The expression “a walk in the park” usually describes an easy or straightforward task but the start of last month’s field trip to Anderson Park began with some confusion as we found the access to our planned meeting point compromised by works on the circuit road. Eventually all 17 of us managed to assemble in the same place and ran through a brief history of these really beautiful botanic gardens before setting off on our explorations.
Anderson Park is the largest and the second oldest of Townsville’s three botanical gardens. It was named for Townsville’s first curator of Parks, William Anderson, who served in this position for well over half a century, from 1878 to 1934. Clearly a remarkably dedicated man, he died the following year aged 90. The original land acquisition (in 1929) had formerly contained market gardens, sugar cane and a water well. Plantings in the park began in 1932 but large areas of the original land were over time absorbed by Mundingburra state school, a bowls club and road developments. Much of the present park land was acquired in the 1950s and 1960s and in 1962 the new superintendent of Parks Alan Wilson, a landscape architect, began the redesign of Anderson Park. You can read more of the history of the park here.
The park’s 20 hectares include some fine specimens of tropical trees, palms and pandanus, a collection of Cape York rainforest species and many other native plants from the dry tropics. The local branch of the Society for Growing Australian Plants (SGAP) became involved in plantings of native species between 1989-1991.
We began our walk by moving towards the rainforest section at the Gulliver Street end of the Park, on the way noticing the flesh flies (Sarcophagidae sp.) which gathered on the stinkhorn fungus Phallus indusiatus. Botanists were in heaven identifying everything from tall trees to ground cover, quite a few in flower. The signage system made this easier than it might otherwise have been and helpfully distinguished between native and exotics. We were surprised to find that a cassia which closely resembled the exotic “candle cassia” commonly seen in gardens and along footpaths, was actually a native, Senna magnifolia. A large Barringtonia asiatica gave welcome shade while the last of its delicate flowers lay at our feet and Beth drew our attention to the strange leafy “packets” hanging from the silk or native handkerchief tree, Maniltoa lenticellata which when open produce a cascade of creamy-white new leaves (see photos below).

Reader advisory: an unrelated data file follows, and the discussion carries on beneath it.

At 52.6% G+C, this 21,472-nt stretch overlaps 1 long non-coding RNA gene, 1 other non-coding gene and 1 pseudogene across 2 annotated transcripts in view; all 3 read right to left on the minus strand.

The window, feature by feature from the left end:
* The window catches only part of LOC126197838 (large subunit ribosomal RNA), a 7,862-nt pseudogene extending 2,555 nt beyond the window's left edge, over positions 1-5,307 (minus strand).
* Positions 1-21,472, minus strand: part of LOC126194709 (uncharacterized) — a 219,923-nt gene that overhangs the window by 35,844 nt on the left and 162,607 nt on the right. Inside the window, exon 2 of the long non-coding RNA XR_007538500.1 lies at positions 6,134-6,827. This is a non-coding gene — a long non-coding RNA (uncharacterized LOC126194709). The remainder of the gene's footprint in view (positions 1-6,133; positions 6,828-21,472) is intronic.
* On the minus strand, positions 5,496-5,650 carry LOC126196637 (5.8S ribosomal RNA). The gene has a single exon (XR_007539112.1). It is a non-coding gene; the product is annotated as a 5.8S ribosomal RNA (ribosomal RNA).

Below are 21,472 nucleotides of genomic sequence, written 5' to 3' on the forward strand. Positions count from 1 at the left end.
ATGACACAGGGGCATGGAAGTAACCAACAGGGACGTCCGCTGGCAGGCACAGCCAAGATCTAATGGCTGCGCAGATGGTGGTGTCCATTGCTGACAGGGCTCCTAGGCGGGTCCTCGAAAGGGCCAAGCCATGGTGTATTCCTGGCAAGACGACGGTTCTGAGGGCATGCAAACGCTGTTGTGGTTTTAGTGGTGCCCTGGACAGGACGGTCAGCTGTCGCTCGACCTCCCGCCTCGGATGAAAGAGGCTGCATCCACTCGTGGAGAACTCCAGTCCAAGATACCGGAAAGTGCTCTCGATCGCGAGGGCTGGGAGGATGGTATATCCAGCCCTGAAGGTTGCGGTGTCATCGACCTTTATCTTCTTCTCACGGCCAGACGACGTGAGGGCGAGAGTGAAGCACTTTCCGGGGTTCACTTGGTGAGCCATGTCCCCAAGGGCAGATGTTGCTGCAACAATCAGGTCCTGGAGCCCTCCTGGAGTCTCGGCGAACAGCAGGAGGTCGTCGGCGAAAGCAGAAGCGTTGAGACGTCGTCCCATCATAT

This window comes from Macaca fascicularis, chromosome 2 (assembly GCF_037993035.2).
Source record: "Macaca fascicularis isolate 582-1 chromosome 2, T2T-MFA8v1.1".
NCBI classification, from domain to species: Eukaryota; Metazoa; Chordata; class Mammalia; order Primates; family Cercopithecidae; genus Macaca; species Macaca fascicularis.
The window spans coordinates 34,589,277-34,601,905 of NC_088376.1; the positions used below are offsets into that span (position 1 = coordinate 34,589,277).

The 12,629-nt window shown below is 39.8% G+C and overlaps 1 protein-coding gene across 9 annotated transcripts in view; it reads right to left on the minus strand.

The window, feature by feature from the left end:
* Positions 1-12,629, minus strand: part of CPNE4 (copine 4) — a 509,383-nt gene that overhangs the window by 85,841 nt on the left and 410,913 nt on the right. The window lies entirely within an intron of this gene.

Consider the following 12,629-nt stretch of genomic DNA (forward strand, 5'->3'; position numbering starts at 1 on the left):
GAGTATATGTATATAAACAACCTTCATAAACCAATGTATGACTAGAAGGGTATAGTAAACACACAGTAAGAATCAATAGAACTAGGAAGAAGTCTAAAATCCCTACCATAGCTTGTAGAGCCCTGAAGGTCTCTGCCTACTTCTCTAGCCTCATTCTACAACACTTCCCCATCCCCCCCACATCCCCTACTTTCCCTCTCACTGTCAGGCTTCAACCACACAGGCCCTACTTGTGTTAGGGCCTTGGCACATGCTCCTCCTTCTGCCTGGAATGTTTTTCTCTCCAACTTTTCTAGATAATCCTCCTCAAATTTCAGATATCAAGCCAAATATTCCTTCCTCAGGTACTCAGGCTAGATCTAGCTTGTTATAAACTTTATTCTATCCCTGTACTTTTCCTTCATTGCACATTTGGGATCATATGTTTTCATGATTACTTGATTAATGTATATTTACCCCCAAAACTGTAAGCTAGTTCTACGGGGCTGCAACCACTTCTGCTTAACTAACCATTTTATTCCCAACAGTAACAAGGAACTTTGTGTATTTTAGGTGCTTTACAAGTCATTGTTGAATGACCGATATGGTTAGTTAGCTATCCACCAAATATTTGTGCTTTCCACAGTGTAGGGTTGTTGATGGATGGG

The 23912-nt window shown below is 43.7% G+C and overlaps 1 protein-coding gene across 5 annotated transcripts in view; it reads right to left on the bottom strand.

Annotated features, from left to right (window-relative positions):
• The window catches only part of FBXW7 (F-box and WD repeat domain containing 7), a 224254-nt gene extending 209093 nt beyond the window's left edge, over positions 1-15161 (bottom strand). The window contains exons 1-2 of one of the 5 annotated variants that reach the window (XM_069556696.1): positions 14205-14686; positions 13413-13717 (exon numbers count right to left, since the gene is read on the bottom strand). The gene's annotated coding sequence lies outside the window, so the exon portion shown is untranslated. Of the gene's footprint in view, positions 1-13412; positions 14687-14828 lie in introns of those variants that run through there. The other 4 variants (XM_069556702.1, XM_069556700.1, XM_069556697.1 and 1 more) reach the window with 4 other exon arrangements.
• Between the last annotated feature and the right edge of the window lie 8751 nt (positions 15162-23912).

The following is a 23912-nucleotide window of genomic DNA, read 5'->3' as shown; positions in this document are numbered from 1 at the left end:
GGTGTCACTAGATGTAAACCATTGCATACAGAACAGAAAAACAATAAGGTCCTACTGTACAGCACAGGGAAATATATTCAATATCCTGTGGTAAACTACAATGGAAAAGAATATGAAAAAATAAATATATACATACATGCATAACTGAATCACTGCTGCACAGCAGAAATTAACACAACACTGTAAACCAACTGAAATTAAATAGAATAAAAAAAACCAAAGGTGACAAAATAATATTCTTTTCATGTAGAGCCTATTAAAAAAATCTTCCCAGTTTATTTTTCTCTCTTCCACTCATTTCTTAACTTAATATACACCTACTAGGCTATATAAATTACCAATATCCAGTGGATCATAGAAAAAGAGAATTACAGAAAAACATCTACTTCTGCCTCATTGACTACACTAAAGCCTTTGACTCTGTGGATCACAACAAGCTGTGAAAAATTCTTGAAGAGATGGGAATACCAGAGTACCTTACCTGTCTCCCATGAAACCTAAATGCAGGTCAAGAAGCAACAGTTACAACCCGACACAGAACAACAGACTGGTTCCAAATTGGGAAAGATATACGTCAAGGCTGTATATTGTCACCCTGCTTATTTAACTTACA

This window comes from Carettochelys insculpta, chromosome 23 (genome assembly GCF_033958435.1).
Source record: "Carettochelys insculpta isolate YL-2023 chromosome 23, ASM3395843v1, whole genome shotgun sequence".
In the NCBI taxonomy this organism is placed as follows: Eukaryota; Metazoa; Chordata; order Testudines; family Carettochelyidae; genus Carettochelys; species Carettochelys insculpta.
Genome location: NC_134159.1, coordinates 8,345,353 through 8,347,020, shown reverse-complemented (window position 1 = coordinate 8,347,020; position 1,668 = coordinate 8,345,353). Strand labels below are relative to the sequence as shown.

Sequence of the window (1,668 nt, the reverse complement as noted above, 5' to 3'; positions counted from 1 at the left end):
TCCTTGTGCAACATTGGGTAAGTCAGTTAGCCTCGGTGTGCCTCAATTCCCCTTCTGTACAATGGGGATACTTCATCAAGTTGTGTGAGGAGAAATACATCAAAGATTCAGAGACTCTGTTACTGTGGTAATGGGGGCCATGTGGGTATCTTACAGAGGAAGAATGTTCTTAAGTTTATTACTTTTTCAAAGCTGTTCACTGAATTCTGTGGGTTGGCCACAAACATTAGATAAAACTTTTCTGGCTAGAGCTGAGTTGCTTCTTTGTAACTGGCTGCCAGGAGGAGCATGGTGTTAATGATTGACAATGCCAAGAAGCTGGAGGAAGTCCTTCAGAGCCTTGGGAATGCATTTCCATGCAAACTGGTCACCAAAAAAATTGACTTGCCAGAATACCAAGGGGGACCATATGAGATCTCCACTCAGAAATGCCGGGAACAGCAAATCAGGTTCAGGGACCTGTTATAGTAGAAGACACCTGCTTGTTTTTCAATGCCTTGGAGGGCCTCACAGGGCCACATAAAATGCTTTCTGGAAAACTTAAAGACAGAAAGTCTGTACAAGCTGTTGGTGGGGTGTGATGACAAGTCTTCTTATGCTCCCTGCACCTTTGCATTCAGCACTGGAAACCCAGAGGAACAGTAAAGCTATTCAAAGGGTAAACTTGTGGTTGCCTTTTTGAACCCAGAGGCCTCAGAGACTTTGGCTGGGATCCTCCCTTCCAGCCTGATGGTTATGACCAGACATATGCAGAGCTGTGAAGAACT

Moving on across the open area of the park brought us to the lagoons where most of the birds were: white ibis, magpie geese with young, black ducks and plumed whistling ducks were the most noticeable. Recent rain had obviously encouraged the royal spoonbill and striated heron, which had been hanging out there last year, to move on to more congenial habitat. A little distance away I was able to point out the three species of trees in the genus Cerbera, which are known for their toxicity. All have attractive flowers and C. manghas produces particularly attractive looking fruit, similar to a large red mango. Do not be tempted! Parks staff have undertaken to reduce the risk of these poisonous fruits being picked up by the unwary.
My thanks to Malcolm and Julia for the photos. Do take the time to view the full suite of Julia’s photographs here, along with species identifications. And do check out Malcolm’s Green Path blog for this exquisite and intriguing “nearly-Easter, nearly-Egg” photo and story.